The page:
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tonight in the uk, the prime minister stressed her deep disappointment, calling it an unjustified decision. words reiterated by her trade secretary. it is very, very unfortunate if we get into this tit—for—tat position, especially with one of our closest allies. nobody wins in a trade war, there are only casualties. port talbot steelworks in wales has battled for its survival in recent years. now comes more uncertainty for its workers. it is another kick in the teeth basically. after all we've gone through, we've worked hard to establish ourselves in the global market again, and now this has been presented, or thrown into our lap, through no fault of our own. britain exports some £360 million worth of steel to america each year, and industry chiefs warn that tariffs could have wider, devastating effects. newsreel: bethlehem, pennsylvania - where every christmas, a huge star glows from a hilltop.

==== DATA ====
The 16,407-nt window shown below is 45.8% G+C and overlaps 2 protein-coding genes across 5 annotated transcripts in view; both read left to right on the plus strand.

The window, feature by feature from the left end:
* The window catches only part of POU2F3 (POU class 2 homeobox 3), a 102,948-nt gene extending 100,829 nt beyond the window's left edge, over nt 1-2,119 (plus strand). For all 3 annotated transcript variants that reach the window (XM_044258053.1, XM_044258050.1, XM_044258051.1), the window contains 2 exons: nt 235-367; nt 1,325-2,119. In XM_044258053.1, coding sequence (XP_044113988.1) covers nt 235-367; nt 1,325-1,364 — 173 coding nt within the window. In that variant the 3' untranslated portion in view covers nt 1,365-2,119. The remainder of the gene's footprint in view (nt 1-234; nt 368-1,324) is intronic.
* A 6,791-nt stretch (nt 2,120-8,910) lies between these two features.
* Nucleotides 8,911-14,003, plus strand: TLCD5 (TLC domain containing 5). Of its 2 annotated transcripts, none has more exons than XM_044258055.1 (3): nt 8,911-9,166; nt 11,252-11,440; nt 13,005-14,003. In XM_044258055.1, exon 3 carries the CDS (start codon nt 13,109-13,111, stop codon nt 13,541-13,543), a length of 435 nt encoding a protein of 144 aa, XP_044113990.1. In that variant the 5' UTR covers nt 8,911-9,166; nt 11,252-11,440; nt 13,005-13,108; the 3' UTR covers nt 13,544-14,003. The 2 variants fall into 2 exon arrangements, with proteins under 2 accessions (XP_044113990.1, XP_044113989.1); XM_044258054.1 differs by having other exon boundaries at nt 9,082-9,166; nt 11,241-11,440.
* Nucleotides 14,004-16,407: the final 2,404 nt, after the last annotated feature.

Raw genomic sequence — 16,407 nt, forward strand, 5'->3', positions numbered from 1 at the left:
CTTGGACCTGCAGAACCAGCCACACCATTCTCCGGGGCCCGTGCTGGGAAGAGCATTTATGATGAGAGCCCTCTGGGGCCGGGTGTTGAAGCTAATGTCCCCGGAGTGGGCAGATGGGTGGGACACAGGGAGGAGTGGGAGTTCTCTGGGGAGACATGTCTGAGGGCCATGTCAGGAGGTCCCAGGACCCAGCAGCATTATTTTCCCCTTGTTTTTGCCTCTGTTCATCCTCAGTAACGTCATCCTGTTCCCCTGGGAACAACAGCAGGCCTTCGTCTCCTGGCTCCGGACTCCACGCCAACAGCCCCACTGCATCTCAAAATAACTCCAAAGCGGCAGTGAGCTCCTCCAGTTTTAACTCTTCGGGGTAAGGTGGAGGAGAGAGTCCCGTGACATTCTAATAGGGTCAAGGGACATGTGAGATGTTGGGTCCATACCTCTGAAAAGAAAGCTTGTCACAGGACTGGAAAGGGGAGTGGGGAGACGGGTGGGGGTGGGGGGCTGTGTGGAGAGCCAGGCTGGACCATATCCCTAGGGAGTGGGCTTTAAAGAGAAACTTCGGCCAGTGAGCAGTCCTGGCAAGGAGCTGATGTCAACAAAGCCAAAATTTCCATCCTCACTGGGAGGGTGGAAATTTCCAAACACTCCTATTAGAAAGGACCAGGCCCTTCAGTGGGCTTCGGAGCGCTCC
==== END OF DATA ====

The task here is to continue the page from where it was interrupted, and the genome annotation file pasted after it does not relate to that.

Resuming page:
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where every other night in the year, the sky is lit by the hungry furnaces of little steel. it's way too late to save bethlehem's steel plant, the american industry's heyday is a thing of the past. but us unemployment dropped today to its lowest level in 18 years, fuelling the sense of rust belt revival and emboldening donald trump. phil levy is a senior fellow at the chicago council on global affairs and former trade adviser to us president george w bush. hejoins us from chicago now. thank you forjoining us, what are the options available to the nations who have had these tariffs imposed ona who have had these tariffs imposed on a steel and alimony? they can either accept it or they can retaliate, or file a either accept it or they can retaliate, orfile a complaint. it seems most of them have taken the